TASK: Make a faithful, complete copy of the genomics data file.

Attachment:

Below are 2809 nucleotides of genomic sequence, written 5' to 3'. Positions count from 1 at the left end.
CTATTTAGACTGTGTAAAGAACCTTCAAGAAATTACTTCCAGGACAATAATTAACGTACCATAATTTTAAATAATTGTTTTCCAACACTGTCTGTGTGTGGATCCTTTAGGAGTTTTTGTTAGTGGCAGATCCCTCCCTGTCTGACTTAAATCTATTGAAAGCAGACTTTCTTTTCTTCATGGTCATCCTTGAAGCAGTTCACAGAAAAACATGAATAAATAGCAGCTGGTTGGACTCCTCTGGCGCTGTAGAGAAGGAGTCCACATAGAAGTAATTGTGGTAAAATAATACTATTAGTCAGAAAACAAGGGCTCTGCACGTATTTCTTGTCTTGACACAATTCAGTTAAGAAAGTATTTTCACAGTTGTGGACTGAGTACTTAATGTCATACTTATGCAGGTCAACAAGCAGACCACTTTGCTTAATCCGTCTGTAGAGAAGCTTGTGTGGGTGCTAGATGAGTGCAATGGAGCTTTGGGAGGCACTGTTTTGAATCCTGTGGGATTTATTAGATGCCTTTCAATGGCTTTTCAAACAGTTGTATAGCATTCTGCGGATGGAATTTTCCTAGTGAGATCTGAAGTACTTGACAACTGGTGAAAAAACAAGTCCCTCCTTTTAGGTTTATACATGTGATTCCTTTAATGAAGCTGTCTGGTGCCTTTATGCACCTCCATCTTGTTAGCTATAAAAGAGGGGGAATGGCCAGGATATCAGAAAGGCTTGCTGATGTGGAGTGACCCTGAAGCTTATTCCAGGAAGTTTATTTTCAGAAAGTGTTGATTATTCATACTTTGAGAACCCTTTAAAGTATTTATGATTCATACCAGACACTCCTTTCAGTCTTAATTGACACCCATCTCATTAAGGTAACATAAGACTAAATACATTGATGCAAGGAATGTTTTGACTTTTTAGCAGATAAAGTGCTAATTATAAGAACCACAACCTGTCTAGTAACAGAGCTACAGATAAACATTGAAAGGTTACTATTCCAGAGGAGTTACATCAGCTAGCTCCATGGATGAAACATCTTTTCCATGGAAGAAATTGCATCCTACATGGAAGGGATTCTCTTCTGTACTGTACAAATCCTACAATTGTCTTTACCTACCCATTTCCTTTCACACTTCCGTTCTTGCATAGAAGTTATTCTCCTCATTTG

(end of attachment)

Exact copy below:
Below are 2809 nucleotides of genomic sequence, written 5' to 3'. Positions count from 1 at the left end.
CTATTTAGACTGTGTAAAGAACCTTCAAGAAATTACTTCCAGGACAATAATTAACGTACCATAATTTTAAATAATTGTTTTCCAACACTGTCTGTGTGTGGATCCTTTAGGAGTTTTTGTTAGTGGCAGATCCCTCCCTGTCTGACTTAAATCTATTGAAAGCAGACTTTCTTTTCTTCATGGTCATCCTTGAAGCAGTTCACAGAAAAACATGAATAAATAGCAGCTGGTTGGACTCCTCTGGCGCTGTAGAGAAGGAGTCCACATAGAAGTAATTGTGGTAAAATAATACTATTAGTCAGAAAACAAGGGCTCTGCACGTATTTCTTGTCTTGACACAATTCAGTTAAGAAAGTATTTTCACAGTTGTGGACTGAGTACTTAATGTCATACTTATGCAGGTCAACAAGCAGACCACTTTGCTTAATCCGTCTGTAGAGAAGCTTGTGTGGGTGCTAGATGAGTGCAATGGAGCTTTGGGAGGCACTGTTTTGAATCCTGTGGGATTTATTAGATGCCTTTCAATGGCTTTTCAAACAGTTGTATAGCATTCTGCGGATGGAATTTTCCTAGTGAGATCTGAAGTACTTGACAACTGGTGAAAAAACAAGTCCCTCCTTTTAGGTTTATACATGTGATTCCTTTAATGAAGCTGTCTGGTGCCTTTATGCACCTCCATCTTGTTAGCTATAAAAGAGGGGGAATGGCCAGGATATCAGAAAGGCTTGCTGATGTGGAGTGACCCTGAAGCTTATTCCAGGAAGTTTATTTTCAGAAAGTGTTGATTATTCATACTTTGAGAACCCTTTAAAGTATTTATGATTCATACCAGACACTCCTTTCAGTCTTAATTGACACCCATCTCATTAAGGTAACATAAGACTAAATACATTGATGCAAGGAATGTTTTGACTTTTTAGCAGATAAAGTGCTAATTATAAGAACCACAACCTGTCTAGTAACAGAGCTACAGATAAACATTGAAAGGTTACTATTCCAGAGGAGTTACATCAGCTAGCTCCATGGATGAAACATCTTTTCCATGGAAGAAATTGCATCCTACATGGAAGGGATTCTCTTCTGTACTGTACAAATCCTACAATTGTCTTTACCTACCCATTTCCTTTCACACTTCCGTTCTTGCATAGAAGTTATTCTCCTCATTTG